“This massive rate hike is going to stabilize the Turkish lira,” said Bernd Berg, a strategist at Woodman Asset Management AG in Zug, Switzerland. “With a central bank that has gained in credibility by showing its independence, Turkish assets are poised to recover in the short-term.”
The Borsa Istanbul 100 Index rebounded, rising as much as 1.8 percent led by Turkiye Garanti Bankasi AS and Akbank TAS, the nation’s largest listed lenders. But the rally offered little comfort to thousands of businesses now struggling to come to grips with the snap restrictions on foreign currencies, which his government has yet to explain.
Erdogan’s decree makes the lira the only currency that can be used in most contracts concluded between Turkish entities for any kind of product or service. Many of his own government’s largest contracts, including for building motorways and operating turnpikes, bridges and airports, are currently priced in dollars or euros.
Some agreements will be exempt from the new rules under conditions to be specified by ministries, according to the decree, which didn’t elaborate. All others that are either priced in or indexed to foreign currencies will have to be amended within 30 days.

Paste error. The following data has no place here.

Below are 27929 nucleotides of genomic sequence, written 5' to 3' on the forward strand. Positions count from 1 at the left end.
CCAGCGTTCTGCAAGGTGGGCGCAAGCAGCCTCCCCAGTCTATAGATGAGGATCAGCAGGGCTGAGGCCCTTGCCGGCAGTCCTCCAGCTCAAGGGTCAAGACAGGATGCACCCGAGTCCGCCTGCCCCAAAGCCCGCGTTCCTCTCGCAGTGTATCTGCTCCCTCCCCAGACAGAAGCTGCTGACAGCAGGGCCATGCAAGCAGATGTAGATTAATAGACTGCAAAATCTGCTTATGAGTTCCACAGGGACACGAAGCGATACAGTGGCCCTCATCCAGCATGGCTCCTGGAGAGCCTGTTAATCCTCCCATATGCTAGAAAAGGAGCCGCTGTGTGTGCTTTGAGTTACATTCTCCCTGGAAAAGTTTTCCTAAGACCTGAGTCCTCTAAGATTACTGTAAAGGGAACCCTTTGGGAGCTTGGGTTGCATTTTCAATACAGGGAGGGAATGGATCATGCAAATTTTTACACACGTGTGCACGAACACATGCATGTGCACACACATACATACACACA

That decree will create “total chaos" and be impossible to implement in the given time frame, said Hulusi Belgu, head of the national organization of shopping malls. His members have about $15 billion in collective debt and price about 70 percent of all their rent contracts in a foreign currency. “How will this debt be repaid if contracts are converted to liras?" Belgu asked by telephone.
Erdogan reiterated his view today that interest rates are a “tool of exploitation”. One is tempted to ask of whom? Of course, when Erdogan makes these statements he is not speaking to the community of international investors to whom Turkey owes hundreds of billions of Dollars and Euro but to the demographic of Islamist leaning people who are leery of usury.Click HERE to subscribe to Fuller Treacy Money Back to top